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Most of the photos posted above belong to qamas,daggers and swords of semi-nomadicTurcoman origin, starting from Azerbaijan's Caspian sea shore and Northern Iraq to west, well through west-central Turkey,more concentrated in Eastern Turkey. Four of the swords are of Sultan Murad 4 (1630s).The pistoles which look as if covered with huge corals and in fact NOT coralled. The red material is old form of acrylic and I doubt about their Algerian origin very much. Once one of them was auctioned in an auction house here, and an Iranian dealer explained me it was Iran originated style, once widely used and still known method of coral or turquoise looking acrylic, even offered me to enter the auction and to win that pistol,so that he would take it to Iran, and make it copied exactly in numbers like 20-30 to sell abroad
Coralled and turquoised daggers were existing in village houses traditionally in western-central Turkey till 1960's, in miniaturized and simplyfied forms, red glasses started to be used instead of corals in 20th century. I have such miniature samples but still old,with real corals and will post their pictures when I find time.
regards

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Old 13th January 2006, 10:11 PM   #15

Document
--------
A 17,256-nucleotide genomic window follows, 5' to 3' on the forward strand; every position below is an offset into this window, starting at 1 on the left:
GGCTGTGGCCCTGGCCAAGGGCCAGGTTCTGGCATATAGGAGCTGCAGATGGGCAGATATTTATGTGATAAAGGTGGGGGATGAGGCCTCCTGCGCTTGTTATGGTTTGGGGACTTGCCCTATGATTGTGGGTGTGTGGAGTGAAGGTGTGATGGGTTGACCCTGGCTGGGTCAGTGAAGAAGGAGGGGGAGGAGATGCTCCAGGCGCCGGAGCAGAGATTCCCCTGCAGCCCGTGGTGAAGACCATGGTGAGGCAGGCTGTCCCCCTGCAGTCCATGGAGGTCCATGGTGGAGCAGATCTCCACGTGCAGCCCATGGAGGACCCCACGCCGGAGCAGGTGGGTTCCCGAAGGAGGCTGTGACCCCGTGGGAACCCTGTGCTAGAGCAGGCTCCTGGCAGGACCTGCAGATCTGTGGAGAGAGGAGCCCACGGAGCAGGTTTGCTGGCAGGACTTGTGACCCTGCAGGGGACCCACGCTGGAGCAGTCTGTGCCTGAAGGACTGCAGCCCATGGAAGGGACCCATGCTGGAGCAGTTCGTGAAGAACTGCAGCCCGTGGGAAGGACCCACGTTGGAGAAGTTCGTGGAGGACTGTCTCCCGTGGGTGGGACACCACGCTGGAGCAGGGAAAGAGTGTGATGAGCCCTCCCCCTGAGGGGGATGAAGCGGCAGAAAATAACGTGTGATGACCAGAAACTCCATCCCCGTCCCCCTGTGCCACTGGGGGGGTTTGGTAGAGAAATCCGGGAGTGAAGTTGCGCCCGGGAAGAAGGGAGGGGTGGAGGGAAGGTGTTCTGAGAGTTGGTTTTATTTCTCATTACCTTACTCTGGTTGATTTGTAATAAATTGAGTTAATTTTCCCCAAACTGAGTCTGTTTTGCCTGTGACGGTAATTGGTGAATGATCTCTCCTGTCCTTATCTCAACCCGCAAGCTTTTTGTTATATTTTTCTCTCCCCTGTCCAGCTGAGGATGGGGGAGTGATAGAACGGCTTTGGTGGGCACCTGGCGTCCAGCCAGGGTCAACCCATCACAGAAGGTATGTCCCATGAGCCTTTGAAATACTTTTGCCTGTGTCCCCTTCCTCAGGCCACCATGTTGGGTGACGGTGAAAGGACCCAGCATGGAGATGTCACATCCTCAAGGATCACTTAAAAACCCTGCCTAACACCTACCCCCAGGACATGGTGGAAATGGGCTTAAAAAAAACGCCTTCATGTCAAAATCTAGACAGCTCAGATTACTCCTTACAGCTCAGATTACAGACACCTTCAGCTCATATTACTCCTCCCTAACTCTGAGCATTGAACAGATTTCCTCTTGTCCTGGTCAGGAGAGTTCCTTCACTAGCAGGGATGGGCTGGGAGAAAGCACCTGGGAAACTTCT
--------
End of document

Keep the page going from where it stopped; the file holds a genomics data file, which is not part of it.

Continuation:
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No pun intended but is a little hard to draw the conclusion that they are mostly acrylic coral imitation, specially with high official presentation weapons, high rank officers or even sultans, furthermore when in many cases we refer to years 1600s... Later examples I wouldn’t doubt, just like bakelite and vulcanite embedded hilts past 19th century in Europe or "a la European" fashion including Ottoman...
Arabians claim the same about red coral; see even today the Oman jewelry, I personally own one, of silver aliage and red coralite beads...
The so-called "fire coral" is was most soughtafter coralite, which needed no dying. Most examples are from Tibet, Nepal and Bhutan.
We also have to make the clear distinction between coralites and carnelian, the later was easily mistaken due to its resemblance, it comes not from a living creature but rather a gem, a crystal like chalcedony. Funny enough the word chalcedony comes from the name of a Greek town in Asia Minor (Wikipedia).
The carnelian was used on large scale for same purposes and its frequently seen yataghan hilt mounted on silver and ivory.

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Old 13th January 2006, 10:45 PM   #16